If you aren’t already familiar with the pictures from Sean Parker, then we’re going to put you right.
This is a image of the Orion Nebula taken by Sean. This particular image, cleverly named “The Great Orion Nebula” was recently published in the Digital SLR Photography Magazine, the largest photography magazine in the U.K. Because of the false coloring used in many pictures produced by telescopes like Hubble, most of you have probably never seen a nebula such as Orion in ‘true color’ (that is, as the nebula would appear in visible light). Well, this is pretty close. Of course, Sean used exposure times to his advantage to magnify the magnificence of Orion, but this is the ‘real deal’.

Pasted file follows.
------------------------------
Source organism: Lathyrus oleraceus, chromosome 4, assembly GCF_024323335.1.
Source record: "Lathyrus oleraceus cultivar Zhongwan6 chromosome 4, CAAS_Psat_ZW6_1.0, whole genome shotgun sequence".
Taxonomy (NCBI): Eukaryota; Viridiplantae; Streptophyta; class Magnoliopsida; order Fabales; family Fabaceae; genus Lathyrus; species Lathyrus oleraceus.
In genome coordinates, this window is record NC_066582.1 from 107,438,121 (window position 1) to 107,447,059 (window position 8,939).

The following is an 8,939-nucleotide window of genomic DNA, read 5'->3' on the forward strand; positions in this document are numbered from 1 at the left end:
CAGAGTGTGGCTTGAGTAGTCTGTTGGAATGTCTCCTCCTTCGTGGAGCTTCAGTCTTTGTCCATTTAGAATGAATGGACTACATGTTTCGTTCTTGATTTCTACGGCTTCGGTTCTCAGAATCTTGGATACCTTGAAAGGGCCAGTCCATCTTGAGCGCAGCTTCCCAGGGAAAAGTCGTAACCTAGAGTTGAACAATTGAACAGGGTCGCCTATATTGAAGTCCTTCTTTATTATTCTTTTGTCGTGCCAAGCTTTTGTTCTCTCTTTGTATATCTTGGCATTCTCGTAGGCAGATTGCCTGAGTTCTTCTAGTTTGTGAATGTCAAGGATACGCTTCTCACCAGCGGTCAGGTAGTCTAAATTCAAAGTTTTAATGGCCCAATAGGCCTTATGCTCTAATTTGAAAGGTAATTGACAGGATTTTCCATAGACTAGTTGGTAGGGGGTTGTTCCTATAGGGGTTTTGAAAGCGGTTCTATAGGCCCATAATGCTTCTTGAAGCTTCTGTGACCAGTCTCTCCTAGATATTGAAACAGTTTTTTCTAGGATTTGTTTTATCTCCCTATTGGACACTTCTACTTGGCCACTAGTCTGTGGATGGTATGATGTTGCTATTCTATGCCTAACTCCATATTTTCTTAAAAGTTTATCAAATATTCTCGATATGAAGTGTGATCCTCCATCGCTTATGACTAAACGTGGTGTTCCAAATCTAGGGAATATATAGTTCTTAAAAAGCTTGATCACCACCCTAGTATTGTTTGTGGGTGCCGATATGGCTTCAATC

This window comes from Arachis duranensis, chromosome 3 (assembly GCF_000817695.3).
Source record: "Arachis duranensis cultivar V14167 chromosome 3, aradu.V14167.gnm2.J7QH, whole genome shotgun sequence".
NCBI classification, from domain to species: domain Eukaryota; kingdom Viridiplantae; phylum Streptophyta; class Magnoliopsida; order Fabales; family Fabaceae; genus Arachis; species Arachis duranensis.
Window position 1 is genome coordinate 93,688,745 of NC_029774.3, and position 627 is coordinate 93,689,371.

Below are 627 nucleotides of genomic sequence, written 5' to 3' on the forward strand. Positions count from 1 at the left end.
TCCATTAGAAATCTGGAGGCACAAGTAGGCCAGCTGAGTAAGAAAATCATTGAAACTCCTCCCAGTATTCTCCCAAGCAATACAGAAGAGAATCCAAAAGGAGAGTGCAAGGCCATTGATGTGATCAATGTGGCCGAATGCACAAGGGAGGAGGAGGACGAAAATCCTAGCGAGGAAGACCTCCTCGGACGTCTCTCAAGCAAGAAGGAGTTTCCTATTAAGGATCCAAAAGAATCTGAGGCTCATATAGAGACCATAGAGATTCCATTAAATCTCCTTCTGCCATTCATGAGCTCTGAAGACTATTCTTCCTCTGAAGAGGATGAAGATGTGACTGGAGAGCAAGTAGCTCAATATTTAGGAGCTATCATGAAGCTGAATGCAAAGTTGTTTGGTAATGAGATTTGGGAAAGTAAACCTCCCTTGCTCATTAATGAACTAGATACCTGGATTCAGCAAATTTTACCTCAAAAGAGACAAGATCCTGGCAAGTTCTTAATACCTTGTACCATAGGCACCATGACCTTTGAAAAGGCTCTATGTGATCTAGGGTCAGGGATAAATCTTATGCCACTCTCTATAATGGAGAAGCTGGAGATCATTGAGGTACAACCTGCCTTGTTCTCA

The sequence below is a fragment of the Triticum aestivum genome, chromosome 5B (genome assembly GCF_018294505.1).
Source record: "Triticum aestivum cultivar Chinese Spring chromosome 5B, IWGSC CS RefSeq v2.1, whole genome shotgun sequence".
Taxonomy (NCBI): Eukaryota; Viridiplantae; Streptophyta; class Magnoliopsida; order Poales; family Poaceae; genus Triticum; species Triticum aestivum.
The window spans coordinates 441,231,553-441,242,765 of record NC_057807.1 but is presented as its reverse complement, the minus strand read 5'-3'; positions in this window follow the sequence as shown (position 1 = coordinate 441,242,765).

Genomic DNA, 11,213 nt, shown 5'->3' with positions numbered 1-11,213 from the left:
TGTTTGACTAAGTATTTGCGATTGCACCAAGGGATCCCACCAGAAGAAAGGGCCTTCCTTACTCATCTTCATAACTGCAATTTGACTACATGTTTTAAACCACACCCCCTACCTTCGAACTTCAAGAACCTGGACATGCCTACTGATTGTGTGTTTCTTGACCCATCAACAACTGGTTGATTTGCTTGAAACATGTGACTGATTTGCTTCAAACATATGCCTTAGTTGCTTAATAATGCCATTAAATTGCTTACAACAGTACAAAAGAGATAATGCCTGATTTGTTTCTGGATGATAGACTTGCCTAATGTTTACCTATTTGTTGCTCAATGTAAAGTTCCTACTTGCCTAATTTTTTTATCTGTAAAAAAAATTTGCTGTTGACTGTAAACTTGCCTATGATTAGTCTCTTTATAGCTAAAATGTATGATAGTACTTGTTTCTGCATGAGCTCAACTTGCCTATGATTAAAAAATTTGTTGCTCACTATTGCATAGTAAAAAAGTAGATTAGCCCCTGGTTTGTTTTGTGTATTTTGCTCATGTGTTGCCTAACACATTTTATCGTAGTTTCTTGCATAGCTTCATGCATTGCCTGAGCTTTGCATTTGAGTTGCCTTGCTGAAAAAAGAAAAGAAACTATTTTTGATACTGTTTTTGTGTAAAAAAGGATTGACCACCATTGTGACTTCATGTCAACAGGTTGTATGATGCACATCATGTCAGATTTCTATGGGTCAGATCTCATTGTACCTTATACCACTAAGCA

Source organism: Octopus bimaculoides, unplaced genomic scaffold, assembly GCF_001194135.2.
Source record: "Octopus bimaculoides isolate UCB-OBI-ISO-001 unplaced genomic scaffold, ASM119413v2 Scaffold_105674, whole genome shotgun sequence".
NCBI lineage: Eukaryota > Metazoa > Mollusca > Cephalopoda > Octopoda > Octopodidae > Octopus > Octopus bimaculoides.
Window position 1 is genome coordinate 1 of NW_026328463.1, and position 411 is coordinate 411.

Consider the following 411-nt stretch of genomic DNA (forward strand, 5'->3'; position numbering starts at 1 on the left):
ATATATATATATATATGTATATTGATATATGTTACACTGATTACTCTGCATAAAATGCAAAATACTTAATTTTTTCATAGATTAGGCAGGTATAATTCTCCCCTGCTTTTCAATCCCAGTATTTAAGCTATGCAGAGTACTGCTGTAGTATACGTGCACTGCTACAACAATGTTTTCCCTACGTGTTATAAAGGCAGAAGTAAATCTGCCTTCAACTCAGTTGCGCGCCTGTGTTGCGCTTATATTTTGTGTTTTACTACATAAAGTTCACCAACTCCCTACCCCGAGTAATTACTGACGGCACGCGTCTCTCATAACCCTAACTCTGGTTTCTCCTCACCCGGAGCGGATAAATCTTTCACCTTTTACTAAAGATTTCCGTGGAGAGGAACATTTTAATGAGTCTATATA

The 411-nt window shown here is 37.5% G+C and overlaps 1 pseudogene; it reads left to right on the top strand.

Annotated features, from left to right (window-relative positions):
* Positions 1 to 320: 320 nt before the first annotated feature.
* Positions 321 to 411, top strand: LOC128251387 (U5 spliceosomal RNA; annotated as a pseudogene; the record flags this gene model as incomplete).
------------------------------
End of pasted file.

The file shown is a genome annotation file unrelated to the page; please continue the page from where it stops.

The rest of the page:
The Orion Nebula is located about 1300 light-years from Earth and is one of the brightest nebulae in the night sky. It is visible to the naked eye (even in areas with minor light pollution) and can be seen just under Orion’s Belt as the second ‘star’ in Orion’s sword. If you have really good eye sight, the ‘star’ will appear fuzzy, but, with the aid of binoculars or a telescope, Orion’s nebula appearance becomes clear.
The Orion Nebula is a stellar nursery and offers us an unprecedented view of the process that drives the formation of these young stars, both because it is so close and because its hot, young stars have blown away much of the gas that normally obscures them from view.